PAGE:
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10 data mining examples for 10 different industries

Posted on August 17, 2019 by Rob Petersen
data mining examples

Data mining examples

Data mining examples show the process of discovering patterns and identifying rules in large data sets. Machine learning, artificial intelligence, statistics, and database systems are methods frequently used.

How data mining is applied across industries is vastly different. That’s because the goal of data mining is understand customer behavior, predict future behaviors and identify steps that accelerate the desired outcome. And customers behave differently depending on the industry.

To show how, here are 10 data mining examples for 10 different industries.

Banking data mining

In banking, the main objective is to use data mining is to extract valuable information from distinct customer data. That’s because the key strategy for a bank is to reduce costs and increase bank revenues. The customer, and their accounting and personal information, is the backbone for data mining examples of every bank. They collect data such as their purchase history, geo-location preferences and other behaviors. Bank that effectively use this data mining analysis to create right product for the right customer.

E-commerce

Many e-commerce companies use data mining and business intelligence to offer cross-sells and up-sells through their websites. One of the most famous of these is, of course, Amazon, who use sophisticated mining techniques to drive their, ‘People who viewed that product, also liked this’ functionality. By thoroughly studying and analyzing past data and behaviors, Amazon categorizes products depending on the probability of your purchasing the product.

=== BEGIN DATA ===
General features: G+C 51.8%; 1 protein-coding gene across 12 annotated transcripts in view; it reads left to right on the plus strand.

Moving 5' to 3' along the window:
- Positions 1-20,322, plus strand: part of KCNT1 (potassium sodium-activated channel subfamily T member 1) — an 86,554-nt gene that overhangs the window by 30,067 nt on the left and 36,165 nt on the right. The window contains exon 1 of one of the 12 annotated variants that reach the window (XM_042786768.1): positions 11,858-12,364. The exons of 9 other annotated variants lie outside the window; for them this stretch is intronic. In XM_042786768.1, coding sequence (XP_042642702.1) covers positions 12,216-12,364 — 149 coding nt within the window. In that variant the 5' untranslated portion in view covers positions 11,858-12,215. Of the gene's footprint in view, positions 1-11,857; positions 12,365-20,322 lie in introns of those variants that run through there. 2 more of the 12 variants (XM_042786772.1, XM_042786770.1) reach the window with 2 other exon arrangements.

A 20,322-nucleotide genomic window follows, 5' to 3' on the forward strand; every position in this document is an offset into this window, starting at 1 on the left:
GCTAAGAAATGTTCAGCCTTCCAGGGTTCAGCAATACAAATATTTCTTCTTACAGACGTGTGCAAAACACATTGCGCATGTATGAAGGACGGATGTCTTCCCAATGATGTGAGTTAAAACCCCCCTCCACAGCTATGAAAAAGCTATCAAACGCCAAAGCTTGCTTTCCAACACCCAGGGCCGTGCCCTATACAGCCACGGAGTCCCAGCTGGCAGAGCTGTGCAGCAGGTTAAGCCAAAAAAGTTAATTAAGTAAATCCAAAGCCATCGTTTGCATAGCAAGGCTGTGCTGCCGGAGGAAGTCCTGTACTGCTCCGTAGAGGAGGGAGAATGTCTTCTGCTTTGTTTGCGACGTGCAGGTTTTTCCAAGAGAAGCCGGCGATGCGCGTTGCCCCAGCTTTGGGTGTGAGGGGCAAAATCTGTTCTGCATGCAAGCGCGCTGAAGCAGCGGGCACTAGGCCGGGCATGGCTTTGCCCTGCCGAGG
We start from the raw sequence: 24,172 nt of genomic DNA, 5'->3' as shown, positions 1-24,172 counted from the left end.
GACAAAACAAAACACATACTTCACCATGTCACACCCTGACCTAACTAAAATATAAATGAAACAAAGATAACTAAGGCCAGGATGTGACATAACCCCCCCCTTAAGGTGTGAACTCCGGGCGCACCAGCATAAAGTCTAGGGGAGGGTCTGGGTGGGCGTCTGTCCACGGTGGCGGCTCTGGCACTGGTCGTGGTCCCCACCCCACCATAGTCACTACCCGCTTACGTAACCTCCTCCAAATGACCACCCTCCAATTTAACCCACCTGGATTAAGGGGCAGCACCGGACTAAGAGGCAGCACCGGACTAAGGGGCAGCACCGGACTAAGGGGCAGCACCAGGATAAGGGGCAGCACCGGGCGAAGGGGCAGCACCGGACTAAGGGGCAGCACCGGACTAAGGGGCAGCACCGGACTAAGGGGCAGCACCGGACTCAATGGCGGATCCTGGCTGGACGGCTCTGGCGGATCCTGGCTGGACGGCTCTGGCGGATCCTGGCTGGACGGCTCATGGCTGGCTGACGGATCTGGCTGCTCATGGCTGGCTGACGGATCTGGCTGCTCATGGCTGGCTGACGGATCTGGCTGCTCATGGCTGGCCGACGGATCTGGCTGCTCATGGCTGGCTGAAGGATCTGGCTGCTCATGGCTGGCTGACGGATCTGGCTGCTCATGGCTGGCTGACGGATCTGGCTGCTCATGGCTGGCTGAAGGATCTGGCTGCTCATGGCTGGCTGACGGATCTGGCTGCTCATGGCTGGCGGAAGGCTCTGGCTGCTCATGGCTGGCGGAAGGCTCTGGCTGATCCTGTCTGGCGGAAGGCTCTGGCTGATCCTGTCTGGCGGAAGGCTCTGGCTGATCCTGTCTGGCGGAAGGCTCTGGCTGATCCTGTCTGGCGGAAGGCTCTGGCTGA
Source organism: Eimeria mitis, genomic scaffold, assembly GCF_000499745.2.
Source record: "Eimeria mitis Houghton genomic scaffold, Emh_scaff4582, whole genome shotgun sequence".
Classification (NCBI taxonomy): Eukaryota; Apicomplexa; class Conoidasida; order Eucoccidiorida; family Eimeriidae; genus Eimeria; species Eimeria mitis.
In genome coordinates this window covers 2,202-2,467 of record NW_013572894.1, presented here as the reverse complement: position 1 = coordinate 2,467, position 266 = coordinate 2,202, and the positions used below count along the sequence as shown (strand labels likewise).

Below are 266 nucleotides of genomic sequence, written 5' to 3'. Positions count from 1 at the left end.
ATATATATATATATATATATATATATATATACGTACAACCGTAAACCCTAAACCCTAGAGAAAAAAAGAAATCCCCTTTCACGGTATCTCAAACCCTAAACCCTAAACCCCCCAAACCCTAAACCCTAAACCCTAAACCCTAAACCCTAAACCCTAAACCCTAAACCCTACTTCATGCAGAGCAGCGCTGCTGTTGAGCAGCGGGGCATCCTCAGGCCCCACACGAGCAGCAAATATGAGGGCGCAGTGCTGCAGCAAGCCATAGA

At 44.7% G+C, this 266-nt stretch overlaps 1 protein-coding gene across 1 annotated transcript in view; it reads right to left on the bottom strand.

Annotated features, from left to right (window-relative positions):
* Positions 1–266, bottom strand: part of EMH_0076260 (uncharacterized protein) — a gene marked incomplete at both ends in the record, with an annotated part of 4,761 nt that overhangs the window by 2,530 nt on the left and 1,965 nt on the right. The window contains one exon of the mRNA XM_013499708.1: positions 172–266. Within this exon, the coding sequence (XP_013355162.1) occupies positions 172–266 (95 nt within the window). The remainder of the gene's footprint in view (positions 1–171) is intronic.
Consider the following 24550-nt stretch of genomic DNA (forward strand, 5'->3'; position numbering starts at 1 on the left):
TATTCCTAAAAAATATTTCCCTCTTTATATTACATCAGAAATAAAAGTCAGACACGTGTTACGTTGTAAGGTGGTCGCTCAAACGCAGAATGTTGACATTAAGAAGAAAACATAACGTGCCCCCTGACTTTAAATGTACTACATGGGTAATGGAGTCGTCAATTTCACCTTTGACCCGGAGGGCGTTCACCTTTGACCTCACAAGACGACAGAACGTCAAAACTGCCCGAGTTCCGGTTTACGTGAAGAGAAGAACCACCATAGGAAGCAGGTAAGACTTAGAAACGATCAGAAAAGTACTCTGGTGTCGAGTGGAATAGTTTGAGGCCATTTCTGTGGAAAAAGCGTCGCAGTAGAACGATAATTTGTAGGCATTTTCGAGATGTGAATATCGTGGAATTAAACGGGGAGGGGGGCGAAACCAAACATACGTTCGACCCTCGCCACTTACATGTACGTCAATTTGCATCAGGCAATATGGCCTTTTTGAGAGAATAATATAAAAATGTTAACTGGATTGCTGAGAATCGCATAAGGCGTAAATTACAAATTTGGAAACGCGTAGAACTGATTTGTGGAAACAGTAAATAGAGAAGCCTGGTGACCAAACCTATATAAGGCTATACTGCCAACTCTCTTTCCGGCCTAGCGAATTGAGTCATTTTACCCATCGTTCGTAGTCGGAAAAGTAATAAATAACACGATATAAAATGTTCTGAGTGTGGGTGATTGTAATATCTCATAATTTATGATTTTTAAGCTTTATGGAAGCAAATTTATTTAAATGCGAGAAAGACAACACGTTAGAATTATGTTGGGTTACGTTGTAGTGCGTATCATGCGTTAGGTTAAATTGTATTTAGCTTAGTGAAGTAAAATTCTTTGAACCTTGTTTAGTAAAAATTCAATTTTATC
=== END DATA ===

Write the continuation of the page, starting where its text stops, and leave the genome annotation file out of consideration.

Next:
Educational data mining

Educational Data Mining (EDM) is increasing rapidly as more and more education systems are going online. It has opened new areas like new computer supported interactive learning methods, tools-intelligent tutoring system and simulation games. This has created opportunities to collect and analyze student data , to discover patterns and trends in those data and to make new discoveries and test hypothesis about how students learn through online classes. The data collected from online learning systems can be aggregated over large numbers of students and can contain many variables that data mining algorithms can explore for model building.

Healthcare

Lab tests are often essential to enable a health care provider to decide how to treat a patient. Applying data mining helps doctors discover things they might otherwise miss within laboratory results. In one study, researchers looked at more than 600 urine samples and used data mining to classify patients by life expectancy based on characteristics of their urine. Taking this approach reveals instances where patients are sicker than they seem, allowing doctors to take prompt action.

Marketing data mining

Data mining in marketing is used to explore increasingly large databases and to improve market segmentation. By analyzing the relationships between parameters such as customer age, gender, tastes and lifestyles, it is possible to predict behavior in order to direct personalized loyalty campaigns. Data mining also predicts which users are likely to unsubscribe from a service, what interests them based on their searches or what a mailing list should include to achieve a higher response rate.

Mass merchandisers